In concert with a disregard for safe or practical concepts of sex, or with animal-human sexual encounters that are still a sometime-habit in Africa to contend with, intimacy with a sexually wandering mate often provokes painful and persistent gynecological disfigurement and exacerbation as well as the flourishing of any lurking HIV. Normal sexual intercourse with healthy females and non-HIV-carrying mates is known to be a safe bet in relation to contagion in every other circumstance, so there is no reason to think that, given similar circumstances--healthy male-female intimacy in Africa--there would be an upsurge in reported cases of HIV/AIDS.

 

Vaginal intercourse, difficult and painful for African females who have been brutally deprived of their clitori by FGM (whose purpose is to stem their sexual hunger, lust or potential unfaithfulness to future spouses) often leads to male preference for anal intercourse at home. Fragile rectal tissue in all people yields only reluctantly to force, of course. The subsequent lesions and tissue breakage in the female anal tract (no less, of course, than in the male, which is the source of the lion’s share of homosexual transmission) is anything but unfriendly to the blossoming of the virus.

 

Childbirth of course presents more complicating factors, and often leads to HIV-afflicted infants.

 

The intransparency of male sexual misbehaviour -- their failure to admit what they have been doing-- in almost all of Sub-Saharan Africa adds to the difficulties scientists and investigators have in discovering the means of transmission of many diseases, especially in viral-origin diseases so much in the news today, but is an open secret to locals, and those who -- equally passionately -- refuse to subject their “private” erotic behaviors of dismissive sexual abuse to their women to the open air of detailed examination and rigorous scientific discussion.

 

Despite strong medical considerations, many tribal and Islamic councils have consistently voted to continue the primitive practice of clitoral ‘circumcision’ so as to ensure their females' continued “purity” and an unsullied “family honor.” And if, as the literature attests, victims of FGM do have a lower incidence of HIV, the reasons are easy to adduce: Such women have less sex, far fewer sexual contacts; they clearly don't seek out sex as much as their unmutilated sisters, and consequently their risk and their exposure, and thus their incidence of disease, is less.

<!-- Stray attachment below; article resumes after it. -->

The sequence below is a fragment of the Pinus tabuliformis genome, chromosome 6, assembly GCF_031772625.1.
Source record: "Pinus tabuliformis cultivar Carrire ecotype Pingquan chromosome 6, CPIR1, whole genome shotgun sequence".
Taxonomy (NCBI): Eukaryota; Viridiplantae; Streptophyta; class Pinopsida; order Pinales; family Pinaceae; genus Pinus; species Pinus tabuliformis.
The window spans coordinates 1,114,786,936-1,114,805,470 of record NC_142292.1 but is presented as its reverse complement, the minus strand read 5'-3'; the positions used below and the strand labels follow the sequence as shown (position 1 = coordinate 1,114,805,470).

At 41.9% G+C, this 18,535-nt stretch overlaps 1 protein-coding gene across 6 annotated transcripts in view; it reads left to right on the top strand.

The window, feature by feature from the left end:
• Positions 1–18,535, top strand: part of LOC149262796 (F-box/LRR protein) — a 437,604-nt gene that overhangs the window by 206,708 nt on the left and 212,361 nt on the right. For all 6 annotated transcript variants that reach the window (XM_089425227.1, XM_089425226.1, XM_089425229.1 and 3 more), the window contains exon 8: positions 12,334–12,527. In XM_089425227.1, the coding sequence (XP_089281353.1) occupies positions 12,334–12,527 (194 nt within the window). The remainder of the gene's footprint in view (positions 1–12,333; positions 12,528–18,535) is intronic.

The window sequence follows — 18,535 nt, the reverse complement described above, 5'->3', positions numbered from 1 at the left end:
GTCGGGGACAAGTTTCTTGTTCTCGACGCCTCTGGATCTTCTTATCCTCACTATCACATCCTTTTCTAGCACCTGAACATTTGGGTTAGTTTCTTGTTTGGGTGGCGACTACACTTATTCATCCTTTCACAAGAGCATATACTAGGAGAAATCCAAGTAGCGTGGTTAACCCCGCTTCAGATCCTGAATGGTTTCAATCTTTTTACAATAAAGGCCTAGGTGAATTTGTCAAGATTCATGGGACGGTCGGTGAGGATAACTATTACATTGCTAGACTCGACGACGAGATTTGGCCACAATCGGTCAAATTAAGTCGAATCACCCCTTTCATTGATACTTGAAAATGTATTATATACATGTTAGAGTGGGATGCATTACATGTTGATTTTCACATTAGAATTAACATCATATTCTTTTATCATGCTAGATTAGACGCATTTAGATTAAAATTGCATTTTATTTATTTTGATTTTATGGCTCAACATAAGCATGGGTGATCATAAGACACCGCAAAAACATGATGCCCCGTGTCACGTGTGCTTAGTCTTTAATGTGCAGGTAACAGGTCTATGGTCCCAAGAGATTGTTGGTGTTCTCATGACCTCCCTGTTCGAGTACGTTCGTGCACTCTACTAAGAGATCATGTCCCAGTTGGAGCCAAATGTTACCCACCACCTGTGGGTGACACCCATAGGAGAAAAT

If this writer has seen such casual abusive treatment of women and ignorance of the transmission modes and loci demonstrated by the Islamic or local animist males in many African cultures, and has heard numerous tribesmen, with some measure of both embarrassment and pride, admit their sexual proclivities in countries as diverse as Sudan, Egypt, Uganda, Zambia, Mali and Zimbabwe, Kenya and Tanzania, these countries, while suffering the difficult societal constraints upon women imposed by the minority religion of Islam or animism, the problem is even more notable in countries where the dominant religion is Islam, or is becoming more Islamo-dominant, such as Nigeria, and tacit prohibition on discussion of FGM (cliteridectomy in more 'advanced' circles) is even more pronounced. Mothers in countries coming under increasing Islamic influence must be constantly vigilant to prevent their daughters from falling into the hands of FGM proponents.

 

Conversely, women in countries where modern Christianity or other non-Islamic faiths are entrenched or experiencing inroads are likely experiencing a growing, if below-the-radar, resistance to a practice that has come to be regarded as mandatory in order to ensure a good marriage partner, although the Qur’an does not, strictly speaking, order it: Muslims have apparently adopted this modality by themselves, in fervid and random excess against the possibility of female orgasmic pleasure hinted at in the Qur’an, where women are “nine parts of desire” (to men’s single part out of 10).

 

FGM has been practiced for as little as 1400, and perhaps as long as 2000 years, among the nomadic and African tribes and, since the advent of Islam in the seventh century, by Muslims. In terms of how much mutilation women endure, once the extreme-practice version has been practiced in any region, as seen in many religious arenas, it is difficult to go back to the more moderate, less extremist version. Some practiced only to “minimize” the size of the “outsize” clitoris (Egypt), where others removed all labia plus clitoris under the general rubric of 'less [sexual tissue] is… more secure [against sexual enjoyment and unfaithfulness].'

 

Current research indicates those females fortunate enough to have mothers educated beyond even the third year of school often escape the predations of this ugly and joy-deadening procedure. Such women, accordingly, will be far freer of HIV/AIDS than will their less fortunate captive sisters under the terrible aegis of a pre-medical faith that has yet to be updated to contemporary standards of hygiene and routine healthcare practice. Of late, several women (a Somali case was in the news some years ago) have notably sought refuge, even the legality of political asylum, as escapees of the procedure in the United States.

 

That a cautionary symposium, "The Radical Lies of AIDS," would be missing such important and critical elements of the African and, particularly, Islamic experience is unfortunate and in need of a crucial corrective.

 

There is something all of us can do to make a change in terms of the terrible crime and tragedy of FGM. While FGM, or female circumcision such as that described here, is illegal in advanced countries, some animist religionists and Islamic practitioners occasionally try to foist it on their female children in the United States and the West, by coercing or bribing sympathetic medical practitioners. Such tragic efforts must be strongly resisted, and practitioners brought to the attention of municipal medical authorities. Healthcare practitioners must refuse to perform the operations. As modern healthcare methods are becoming more understood, more educated females are learning of the consequences of such primitive customs, and the practice has, happily, been fading as newer generations become acquainted with the physiological costs, dangers and damages.


Marion D.S. Dreyfus is a British-born journalist with particular interest in world healthcare, pharmacology and medicine, the politics of the Middle East, and the arts. She has traveled widely and lived in Central and South America, Europe, and the Far East.